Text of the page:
If the patient is going down hill fast, or we are actively coding, I'll call and say something like "This is BluegrassRN from X hospital. I am calling to tell you that your husband has taken a turn for the worse. His breathing is much more labored/his heartrate and rhythm have become unstable/he is becoming more confused and less alert." I will give them my honest opinion of what the future holds "We may need to transfer him to the ICU/I fear that he will not be with us much longer."

    In the event of a code, I usually say something like "We are currently working very hard to keep your husband alive right now. His condition deteriorated very fast/he had a sudden rhythm change at 3:15 this morning, and despite all our efforts his heart stopped. We are in the process of doing chest compressions and coding him as we speak. Are you able to come up to the hospital right now?"

    It helps to have a spiel, a script of sorts. That way you don't use too many words, and you don't stumble over your words. I always ask if they have someone with them or if I can call someone for them; I always ask if they are planning on coming up to the hospital right now; I always ask if they have any questions; and I am always honest. If someone asks if they should come up, I am honest. "If it is important for you to be present if your husband dies, then you should come up now, because his condition is quite serious and I'm not sure he will pull out of this."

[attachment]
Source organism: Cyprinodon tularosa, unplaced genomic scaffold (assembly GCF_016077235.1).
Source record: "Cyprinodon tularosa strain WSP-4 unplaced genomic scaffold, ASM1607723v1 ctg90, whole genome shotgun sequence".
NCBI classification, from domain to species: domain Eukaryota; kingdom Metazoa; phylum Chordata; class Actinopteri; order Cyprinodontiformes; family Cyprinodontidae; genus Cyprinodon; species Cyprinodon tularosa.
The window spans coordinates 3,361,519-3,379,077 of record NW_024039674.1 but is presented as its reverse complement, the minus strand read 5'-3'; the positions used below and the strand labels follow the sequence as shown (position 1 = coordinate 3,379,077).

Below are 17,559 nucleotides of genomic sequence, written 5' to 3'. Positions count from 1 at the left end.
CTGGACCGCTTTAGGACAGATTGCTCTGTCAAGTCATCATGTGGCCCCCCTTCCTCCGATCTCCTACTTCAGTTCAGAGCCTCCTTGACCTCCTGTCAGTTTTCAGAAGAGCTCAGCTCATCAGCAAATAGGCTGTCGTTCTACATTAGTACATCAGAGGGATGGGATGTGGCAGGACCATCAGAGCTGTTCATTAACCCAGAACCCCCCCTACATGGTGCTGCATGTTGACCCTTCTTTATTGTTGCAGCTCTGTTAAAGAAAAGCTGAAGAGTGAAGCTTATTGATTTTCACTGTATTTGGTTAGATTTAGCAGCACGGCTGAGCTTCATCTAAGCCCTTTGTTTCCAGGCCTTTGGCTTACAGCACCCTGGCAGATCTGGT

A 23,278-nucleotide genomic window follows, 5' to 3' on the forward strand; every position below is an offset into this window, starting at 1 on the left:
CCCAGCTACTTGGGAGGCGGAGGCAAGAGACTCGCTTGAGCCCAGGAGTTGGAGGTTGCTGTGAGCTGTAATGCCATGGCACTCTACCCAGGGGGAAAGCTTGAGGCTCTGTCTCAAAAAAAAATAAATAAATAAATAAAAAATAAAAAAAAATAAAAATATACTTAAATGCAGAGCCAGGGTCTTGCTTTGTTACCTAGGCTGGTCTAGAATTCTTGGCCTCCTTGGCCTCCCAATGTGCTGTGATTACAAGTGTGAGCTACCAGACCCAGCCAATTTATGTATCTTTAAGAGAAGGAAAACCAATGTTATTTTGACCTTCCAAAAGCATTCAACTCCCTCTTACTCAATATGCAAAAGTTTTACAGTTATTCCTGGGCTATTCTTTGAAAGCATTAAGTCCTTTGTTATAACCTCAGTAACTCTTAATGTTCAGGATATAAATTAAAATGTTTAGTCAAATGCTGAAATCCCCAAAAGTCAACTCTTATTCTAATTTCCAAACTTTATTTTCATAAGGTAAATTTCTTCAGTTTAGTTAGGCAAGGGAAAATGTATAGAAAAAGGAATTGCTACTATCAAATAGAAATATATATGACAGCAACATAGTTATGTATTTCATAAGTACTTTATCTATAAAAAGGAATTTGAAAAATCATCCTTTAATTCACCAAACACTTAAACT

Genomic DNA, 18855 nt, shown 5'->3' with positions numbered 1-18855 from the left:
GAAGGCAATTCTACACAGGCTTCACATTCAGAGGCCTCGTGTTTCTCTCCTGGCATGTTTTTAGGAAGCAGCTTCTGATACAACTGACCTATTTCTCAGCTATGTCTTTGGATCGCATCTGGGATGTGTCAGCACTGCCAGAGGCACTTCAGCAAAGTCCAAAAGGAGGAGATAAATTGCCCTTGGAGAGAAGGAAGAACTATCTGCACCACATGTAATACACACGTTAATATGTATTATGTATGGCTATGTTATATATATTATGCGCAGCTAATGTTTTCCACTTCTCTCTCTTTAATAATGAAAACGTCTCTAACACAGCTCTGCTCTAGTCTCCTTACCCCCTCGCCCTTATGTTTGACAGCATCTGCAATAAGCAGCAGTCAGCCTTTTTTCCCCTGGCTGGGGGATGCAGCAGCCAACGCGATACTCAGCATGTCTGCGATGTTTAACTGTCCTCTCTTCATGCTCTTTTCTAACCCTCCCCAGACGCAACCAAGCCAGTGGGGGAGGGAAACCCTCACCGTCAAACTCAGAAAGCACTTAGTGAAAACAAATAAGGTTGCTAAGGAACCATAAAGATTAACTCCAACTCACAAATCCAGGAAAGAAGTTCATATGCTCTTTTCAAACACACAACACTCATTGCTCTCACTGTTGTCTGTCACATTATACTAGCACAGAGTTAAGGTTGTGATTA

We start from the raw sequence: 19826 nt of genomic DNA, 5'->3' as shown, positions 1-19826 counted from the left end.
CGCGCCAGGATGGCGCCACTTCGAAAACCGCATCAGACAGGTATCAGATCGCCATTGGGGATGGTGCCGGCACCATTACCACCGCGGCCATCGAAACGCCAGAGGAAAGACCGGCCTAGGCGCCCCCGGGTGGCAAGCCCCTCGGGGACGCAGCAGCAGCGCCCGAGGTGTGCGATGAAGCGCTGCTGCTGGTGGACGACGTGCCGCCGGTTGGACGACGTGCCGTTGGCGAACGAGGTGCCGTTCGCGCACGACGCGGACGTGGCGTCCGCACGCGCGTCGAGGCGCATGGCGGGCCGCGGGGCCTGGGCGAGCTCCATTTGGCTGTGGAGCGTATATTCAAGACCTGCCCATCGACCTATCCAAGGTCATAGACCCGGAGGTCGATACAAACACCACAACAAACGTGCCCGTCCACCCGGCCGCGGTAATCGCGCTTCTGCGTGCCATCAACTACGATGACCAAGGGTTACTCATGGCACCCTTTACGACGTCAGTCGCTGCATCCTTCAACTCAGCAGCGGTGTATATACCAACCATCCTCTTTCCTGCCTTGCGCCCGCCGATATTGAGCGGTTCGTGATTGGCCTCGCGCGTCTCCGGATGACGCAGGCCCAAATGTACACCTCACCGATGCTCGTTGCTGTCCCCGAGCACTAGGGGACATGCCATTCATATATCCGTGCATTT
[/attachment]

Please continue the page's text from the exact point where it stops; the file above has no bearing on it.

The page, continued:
It's an uncomfortable conversation to have, but it is so important for the family to understand what is happening.
    LPNnowRN, VivaRN, Hoozdo, and 1 other like this.
  13. Visit  NurseInTexas12 profile page
    2
    Yes, I give bad news every day. I always ask the patient if the doctor has discussed their diagnosis with them before I mention a new diagnosis to them, and they usually say yes. However, even after they say yes, there are many times each week where it's clear as day that I am the first one to tell them they are having a miscarriage, have an ectopic pregnancy, have an STD, have cancer, etc.